Clearly, within such a framework, changing behaviours will be essential to move towards more sustainable development. This will necessitate confronting complex human factors, deeply held beliefs and social pressures, institutions and goals. Yet it is these factors which define conventional tools and strategies, and how they are employed, to achieve sustainable development. In other words, conventional activities to reduce the throughput consumption of energy and materials may implicitly embody the very values and social forces which produce overconsuming decisions, lifestyles and behaviours. The evidence strongly implies the adoption and application of ICT appears to manifest these values and social forces, and thus it is probably exemplary when it is applied in this context. Therefore, understanding the factors responsible for these forces is an essential and often ignored step to identify appropriate tools and strategies to reduce energy and materials consumption.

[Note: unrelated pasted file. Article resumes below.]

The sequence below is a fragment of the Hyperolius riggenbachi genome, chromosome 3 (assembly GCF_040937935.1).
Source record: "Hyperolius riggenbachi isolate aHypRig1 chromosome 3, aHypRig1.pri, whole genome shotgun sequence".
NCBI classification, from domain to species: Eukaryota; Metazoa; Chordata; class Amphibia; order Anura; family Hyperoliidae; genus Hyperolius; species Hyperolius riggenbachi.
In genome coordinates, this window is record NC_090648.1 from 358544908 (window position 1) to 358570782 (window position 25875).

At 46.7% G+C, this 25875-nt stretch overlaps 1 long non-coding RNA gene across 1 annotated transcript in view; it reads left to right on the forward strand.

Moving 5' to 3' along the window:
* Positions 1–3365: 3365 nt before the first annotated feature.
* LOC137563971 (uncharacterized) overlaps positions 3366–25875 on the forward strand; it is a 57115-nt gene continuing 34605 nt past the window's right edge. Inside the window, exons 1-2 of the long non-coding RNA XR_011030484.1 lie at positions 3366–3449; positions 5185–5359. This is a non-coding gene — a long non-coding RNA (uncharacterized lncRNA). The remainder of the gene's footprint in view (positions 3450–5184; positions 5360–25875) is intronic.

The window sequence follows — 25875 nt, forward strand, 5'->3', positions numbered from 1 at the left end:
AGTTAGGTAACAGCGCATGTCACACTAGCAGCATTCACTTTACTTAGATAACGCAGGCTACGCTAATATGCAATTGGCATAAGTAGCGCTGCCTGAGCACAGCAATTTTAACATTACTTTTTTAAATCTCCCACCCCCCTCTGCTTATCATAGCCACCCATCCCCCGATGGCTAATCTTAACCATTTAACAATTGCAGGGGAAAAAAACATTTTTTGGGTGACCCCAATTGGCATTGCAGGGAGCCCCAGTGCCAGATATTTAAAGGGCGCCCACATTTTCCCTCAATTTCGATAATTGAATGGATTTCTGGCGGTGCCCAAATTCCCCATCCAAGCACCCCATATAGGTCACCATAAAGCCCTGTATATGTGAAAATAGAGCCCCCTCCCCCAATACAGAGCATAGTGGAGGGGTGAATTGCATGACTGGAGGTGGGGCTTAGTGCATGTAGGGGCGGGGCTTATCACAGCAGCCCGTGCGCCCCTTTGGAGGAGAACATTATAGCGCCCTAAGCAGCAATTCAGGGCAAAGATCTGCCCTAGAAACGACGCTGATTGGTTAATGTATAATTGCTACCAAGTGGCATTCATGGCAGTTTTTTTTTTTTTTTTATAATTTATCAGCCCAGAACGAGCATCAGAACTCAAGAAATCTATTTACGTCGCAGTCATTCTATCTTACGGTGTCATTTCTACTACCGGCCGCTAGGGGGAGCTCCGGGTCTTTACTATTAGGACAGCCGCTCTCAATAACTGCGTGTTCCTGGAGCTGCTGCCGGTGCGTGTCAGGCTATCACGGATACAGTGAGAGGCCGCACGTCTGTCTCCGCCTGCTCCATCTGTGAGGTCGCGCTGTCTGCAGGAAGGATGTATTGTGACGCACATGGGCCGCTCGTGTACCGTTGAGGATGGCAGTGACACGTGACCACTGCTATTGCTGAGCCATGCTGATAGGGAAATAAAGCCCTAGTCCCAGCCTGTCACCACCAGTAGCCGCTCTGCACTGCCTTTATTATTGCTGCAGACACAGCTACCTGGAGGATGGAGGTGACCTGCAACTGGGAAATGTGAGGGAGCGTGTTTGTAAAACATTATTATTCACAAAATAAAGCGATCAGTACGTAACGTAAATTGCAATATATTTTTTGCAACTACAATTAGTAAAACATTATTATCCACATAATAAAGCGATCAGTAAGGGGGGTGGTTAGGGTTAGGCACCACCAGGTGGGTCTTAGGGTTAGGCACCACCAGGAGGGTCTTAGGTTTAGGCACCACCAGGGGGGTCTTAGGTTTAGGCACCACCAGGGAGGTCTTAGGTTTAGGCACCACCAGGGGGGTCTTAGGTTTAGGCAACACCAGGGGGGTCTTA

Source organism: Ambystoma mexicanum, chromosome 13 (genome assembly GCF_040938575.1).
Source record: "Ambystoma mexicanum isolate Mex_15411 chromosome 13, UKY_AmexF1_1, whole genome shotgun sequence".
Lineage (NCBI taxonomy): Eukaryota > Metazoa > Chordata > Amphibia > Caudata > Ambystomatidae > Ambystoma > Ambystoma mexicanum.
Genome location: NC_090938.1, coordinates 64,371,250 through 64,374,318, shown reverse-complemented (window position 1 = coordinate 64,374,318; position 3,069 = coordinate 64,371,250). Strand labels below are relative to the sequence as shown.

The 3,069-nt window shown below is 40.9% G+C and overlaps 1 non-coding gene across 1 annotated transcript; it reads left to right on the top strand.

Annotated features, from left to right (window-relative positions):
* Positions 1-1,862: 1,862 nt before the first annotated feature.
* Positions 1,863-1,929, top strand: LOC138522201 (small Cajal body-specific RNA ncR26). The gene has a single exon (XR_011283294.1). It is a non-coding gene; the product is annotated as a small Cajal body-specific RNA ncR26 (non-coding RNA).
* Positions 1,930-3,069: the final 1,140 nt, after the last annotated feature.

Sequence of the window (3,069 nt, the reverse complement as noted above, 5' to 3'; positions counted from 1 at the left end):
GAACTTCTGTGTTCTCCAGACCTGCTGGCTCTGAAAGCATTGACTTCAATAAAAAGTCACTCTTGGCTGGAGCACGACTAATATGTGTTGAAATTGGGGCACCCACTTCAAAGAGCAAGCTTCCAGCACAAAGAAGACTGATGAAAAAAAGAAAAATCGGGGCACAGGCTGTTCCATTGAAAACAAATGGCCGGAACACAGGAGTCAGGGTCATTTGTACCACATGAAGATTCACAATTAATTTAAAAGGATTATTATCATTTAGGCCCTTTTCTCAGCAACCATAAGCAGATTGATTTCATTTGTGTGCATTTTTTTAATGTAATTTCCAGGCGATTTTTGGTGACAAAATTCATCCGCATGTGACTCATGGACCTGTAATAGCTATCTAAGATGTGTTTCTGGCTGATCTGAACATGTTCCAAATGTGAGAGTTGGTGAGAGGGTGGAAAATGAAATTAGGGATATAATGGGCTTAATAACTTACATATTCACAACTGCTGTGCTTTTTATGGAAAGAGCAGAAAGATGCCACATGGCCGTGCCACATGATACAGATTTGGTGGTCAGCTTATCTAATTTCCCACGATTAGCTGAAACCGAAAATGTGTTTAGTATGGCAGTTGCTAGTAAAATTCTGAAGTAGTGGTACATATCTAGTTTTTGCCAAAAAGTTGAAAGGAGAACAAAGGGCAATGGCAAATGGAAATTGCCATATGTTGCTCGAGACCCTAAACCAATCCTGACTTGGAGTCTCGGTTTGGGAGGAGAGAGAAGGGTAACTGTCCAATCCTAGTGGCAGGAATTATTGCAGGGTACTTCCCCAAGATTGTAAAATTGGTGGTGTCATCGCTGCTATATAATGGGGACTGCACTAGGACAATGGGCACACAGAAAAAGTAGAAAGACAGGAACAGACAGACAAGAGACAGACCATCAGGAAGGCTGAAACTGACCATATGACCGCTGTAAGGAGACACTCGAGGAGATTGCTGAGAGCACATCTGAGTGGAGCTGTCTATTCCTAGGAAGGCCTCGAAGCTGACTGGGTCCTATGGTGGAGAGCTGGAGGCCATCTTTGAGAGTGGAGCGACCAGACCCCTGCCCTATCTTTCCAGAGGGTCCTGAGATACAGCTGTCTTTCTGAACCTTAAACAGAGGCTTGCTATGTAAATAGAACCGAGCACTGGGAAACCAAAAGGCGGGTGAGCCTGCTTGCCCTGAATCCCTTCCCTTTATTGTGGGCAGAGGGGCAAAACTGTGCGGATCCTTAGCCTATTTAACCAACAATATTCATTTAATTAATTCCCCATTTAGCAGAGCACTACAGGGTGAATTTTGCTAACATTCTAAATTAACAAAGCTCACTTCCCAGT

Complex social processes and norms, directed by underlying value structures, can strongly influence behaviour and lifestyles choices. At present, those values which predominate are inconsistent with many objectives of sustainable development, and prevailing economic values are quite contrary to reducing consumption. Even as attitudes and perceptions are becoming ever more environmentally sensitive, powerful social forces militate against the requisite changes. While individuals are exposed to the knowledge that there are environmental problems and that they should be sensitive to them, the more subtle message of these social forces imply that existing political, economic, and technological institutions will solve the problems for them (Kilbourne et al 2001). While this social bias may manifest a predisposition towards reduced energy and materials intensity, it exhibits no intrinsic desire to reduce consumption nor environmental impacts at the level of society.